Next week, around 100 men residing in Motherwell, Port Elizabeth, most of whom are known perpetrators of crimes against women and children as a result of alcohol abuse, will graduate from a six-week workshop that focuses on driving and inspiring behavioural change. The graduation ceremony will be held at the Motherwell Community Hall NU13, Ngedle Street, Motherwell from 10am to 1pm on 7 February 2012.
The Tavern Intervention Programme (TIP) for Men is an initiative led by the South African Breweries Limited (SAB) in partnership with Men for Development in South Africa (Medsa).
TIP addresses the negative impact of alcohol abuse on women and children and its contribution to risky behavior through an intense intervention targeting men in communities. The programme has been hailed as one of the most innovative approaches to tackling alcohol abuse in South Africa by international and local NGOs, and has also been recognised as the most sustainable intervention to curb alcohol related social problems.
“One of TIP’s unique features is that the workshops are held in taverns,” says Dr Vincent Maphai, SAB’s Executive Director of Corporate Affairs and Transformation. “We find that these are the venues where the men we target spend a large part of their day, and where they feel the most comfortable in expressing themselves.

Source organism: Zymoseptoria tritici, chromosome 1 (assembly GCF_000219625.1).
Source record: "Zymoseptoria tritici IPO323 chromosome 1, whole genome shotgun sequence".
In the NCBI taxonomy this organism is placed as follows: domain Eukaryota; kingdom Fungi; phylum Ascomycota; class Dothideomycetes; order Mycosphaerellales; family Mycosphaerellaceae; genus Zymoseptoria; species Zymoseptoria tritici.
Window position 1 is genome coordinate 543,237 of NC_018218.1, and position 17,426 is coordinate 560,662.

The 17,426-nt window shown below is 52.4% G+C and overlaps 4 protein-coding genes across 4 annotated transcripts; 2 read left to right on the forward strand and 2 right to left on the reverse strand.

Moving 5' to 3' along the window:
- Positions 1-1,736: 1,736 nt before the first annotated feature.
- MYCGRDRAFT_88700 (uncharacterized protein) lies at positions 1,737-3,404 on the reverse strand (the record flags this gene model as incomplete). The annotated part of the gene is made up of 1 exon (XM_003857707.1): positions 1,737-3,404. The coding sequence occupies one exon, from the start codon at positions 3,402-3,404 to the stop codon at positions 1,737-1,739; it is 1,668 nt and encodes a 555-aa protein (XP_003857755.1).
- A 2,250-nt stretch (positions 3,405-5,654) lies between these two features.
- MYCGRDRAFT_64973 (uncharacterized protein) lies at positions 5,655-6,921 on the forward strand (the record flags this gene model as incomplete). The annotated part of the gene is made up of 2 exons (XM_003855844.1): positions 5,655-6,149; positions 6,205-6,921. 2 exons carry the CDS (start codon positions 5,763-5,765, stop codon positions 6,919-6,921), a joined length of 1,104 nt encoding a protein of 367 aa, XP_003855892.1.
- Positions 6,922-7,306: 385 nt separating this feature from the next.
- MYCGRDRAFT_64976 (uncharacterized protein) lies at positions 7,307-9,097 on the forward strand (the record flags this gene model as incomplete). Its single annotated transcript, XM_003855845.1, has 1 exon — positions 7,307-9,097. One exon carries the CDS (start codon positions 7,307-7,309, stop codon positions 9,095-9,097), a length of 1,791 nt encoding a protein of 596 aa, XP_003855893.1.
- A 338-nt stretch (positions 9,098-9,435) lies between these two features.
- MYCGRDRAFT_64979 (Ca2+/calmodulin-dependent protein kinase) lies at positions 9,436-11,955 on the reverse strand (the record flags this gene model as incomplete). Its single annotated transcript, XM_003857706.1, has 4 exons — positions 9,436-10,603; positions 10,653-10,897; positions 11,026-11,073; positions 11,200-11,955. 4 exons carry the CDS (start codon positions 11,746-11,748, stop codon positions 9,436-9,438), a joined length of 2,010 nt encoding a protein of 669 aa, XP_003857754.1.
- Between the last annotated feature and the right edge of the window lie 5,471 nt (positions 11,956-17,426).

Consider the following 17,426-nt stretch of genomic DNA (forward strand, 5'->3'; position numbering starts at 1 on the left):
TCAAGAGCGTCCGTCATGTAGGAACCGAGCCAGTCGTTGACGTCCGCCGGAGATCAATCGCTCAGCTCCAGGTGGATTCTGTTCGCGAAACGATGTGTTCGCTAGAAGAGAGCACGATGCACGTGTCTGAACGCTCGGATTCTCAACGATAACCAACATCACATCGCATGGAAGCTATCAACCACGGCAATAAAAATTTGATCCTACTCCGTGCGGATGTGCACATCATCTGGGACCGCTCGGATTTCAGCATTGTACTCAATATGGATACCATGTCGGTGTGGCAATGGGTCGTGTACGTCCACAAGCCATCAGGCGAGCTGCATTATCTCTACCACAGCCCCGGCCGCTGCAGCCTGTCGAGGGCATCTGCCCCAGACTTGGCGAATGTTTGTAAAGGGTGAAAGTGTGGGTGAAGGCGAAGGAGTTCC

“Few empowerment programmes attempt to deal with the source of social problems in South Africa, and instead focus solely on assisting victims of these crimes. By then it’s too late and we have not fulfilled our duty as responsible citizens to protect the innocent and vulnerable, says Dr Maphai. “SAB wants to be part of the solution by not only addressing the symptoms of the problem but by targeting its source. Empowering these men with the necessary information to become ambassadors of change will mean a better life for their families and entire communities.”
More than 500 men from various parts of the country have already graduated from the programme. Of these, 80 have completed the programme in the Western Cape and a further 100 are expected to undertake it in 2012. Many of the men have reported positive changes in their lives as a result.
Over the next five years, SAB hopes to reach at least 4000 men across South Africa.
SAB partners with a number of community based organisations and leaders – including community policing forums, tavern owners and community influencers – to ensure the success of TIP and to help identify those men who require help. Police databases and social workers assist in identifying offenders.
On graduating from the programme, the men are encouraged to sign a pledge of commitment to become ambassadors of change and champions within their community.
Following this, the men form a support group, meeting once a month where they discuss relevant issues and share any problems they may be experiencing. If necessary, men are referred to expert organisations, such as SANCA, FAMSA or social workers for further intervention. Behavioural changes in the men are tracked through the support group.